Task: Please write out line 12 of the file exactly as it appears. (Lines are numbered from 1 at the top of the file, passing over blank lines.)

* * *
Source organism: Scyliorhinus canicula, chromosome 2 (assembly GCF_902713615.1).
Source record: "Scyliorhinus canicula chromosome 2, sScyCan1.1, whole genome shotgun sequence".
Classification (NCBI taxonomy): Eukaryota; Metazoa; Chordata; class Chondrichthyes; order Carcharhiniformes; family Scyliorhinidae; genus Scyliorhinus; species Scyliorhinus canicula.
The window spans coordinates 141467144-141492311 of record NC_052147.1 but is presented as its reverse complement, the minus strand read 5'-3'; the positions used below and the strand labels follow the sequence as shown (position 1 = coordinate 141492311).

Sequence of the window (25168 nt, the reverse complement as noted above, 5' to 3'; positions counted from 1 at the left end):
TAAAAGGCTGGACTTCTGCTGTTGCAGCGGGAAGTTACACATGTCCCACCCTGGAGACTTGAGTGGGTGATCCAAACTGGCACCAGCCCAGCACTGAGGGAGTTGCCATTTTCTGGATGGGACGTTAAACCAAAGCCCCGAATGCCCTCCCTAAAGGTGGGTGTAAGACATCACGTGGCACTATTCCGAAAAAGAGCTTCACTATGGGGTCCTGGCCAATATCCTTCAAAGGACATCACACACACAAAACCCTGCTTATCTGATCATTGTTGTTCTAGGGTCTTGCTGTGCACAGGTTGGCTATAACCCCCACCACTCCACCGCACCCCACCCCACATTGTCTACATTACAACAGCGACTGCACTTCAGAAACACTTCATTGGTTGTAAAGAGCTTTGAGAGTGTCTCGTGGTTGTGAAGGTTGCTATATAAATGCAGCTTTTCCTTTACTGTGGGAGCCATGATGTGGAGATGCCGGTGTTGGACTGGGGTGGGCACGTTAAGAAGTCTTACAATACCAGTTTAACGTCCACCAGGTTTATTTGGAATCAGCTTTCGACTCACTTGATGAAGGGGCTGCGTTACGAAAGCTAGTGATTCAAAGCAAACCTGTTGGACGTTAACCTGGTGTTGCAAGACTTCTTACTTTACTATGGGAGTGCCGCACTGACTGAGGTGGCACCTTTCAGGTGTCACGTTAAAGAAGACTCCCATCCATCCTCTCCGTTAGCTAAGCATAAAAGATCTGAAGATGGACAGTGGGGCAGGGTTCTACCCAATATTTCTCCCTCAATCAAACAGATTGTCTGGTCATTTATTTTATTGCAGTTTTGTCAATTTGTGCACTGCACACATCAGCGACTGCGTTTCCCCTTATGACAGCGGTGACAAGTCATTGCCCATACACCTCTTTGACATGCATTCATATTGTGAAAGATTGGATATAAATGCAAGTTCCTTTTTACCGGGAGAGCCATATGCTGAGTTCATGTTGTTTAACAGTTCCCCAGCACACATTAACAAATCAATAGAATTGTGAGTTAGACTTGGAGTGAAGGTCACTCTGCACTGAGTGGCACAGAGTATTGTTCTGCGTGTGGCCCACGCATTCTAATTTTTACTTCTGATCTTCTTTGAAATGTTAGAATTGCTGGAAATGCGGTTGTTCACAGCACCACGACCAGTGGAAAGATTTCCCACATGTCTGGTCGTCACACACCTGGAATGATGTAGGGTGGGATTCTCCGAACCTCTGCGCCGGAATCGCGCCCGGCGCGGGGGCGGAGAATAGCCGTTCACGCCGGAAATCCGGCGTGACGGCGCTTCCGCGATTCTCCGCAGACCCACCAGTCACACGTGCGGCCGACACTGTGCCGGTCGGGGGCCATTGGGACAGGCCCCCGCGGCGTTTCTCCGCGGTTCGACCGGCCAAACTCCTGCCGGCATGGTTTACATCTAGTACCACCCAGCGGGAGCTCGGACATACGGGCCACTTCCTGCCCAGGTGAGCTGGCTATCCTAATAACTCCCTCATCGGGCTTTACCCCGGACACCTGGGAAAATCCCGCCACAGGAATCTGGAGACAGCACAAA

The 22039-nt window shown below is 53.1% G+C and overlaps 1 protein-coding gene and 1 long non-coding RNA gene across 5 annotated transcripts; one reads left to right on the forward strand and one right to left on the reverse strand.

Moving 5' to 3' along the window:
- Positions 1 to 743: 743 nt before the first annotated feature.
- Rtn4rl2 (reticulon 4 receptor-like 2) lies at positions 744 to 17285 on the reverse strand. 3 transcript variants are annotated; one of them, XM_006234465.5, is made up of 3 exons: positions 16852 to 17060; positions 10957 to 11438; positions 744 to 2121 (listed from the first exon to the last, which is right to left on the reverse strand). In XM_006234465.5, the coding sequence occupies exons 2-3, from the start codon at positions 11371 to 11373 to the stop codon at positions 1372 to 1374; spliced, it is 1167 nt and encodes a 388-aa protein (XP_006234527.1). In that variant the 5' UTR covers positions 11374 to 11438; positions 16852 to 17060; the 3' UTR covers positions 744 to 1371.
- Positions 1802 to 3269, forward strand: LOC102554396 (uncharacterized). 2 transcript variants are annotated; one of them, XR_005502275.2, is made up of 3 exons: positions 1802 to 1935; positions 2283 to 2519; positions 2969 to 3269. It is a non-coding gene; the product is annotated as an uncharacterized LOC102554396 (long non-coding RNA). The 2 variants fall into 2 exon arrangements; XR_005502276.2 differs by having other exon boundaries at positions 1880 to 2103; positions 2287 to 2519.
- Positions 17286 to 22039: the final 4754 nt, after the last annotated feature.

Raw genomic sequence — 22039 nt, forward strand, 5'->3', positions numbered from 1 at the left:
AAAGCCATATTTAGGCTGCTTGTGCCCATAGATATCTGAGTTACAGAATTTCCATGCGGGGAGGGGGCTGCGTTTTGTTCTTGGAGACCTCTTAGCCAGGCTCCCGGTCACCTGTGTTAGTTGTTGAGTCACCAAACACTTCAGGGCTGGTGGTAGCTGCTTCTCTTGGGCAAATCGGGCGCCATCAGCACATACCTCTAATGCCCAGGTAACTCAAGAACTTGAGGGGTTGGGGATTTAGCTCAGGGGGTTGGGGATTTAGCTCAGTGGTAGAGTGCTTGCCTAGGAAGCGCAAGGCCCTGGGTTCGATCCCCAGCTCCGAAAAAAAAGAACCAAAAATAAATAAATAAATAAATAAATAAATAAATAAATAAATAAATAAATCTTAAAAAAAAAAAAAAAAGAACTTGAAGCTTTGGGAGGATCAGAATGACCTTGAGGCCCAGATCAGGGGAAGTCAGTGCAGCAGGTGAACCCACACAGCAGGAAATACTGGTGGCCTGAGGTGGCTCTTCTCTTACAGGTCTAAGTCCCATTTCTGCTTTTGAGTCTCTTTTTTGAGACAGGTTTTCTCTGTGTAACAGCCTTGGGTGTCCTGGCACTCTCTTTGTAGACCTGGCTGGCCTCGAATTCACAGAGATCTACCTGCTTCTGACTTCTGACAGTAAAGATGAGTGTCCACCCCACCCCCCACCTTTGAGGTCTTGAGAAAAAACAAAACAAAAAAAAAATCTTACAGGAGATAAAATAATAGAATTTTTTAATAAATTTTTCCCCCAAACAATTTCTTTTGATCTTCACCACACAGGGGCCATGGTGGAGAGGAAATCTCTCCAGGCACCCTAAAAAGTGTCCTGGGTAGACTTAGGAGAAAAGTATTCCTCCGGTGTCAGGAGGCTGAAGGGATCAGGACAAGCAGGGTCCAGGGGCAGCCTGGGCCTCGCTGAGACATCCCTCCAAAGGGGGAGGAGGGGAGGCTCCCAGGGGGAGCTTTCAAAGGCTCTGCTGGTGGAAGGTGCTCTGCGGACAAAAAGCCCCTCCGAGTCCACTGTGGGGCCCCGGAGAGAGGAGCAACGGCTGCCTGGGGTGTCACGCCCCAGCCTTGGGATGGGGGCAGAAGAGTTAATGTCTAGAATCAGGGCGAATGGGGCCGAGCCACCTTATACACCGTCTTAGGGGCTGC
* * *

- Positions 17286 to 22039: the final 4754 nt, after the last annotated feature.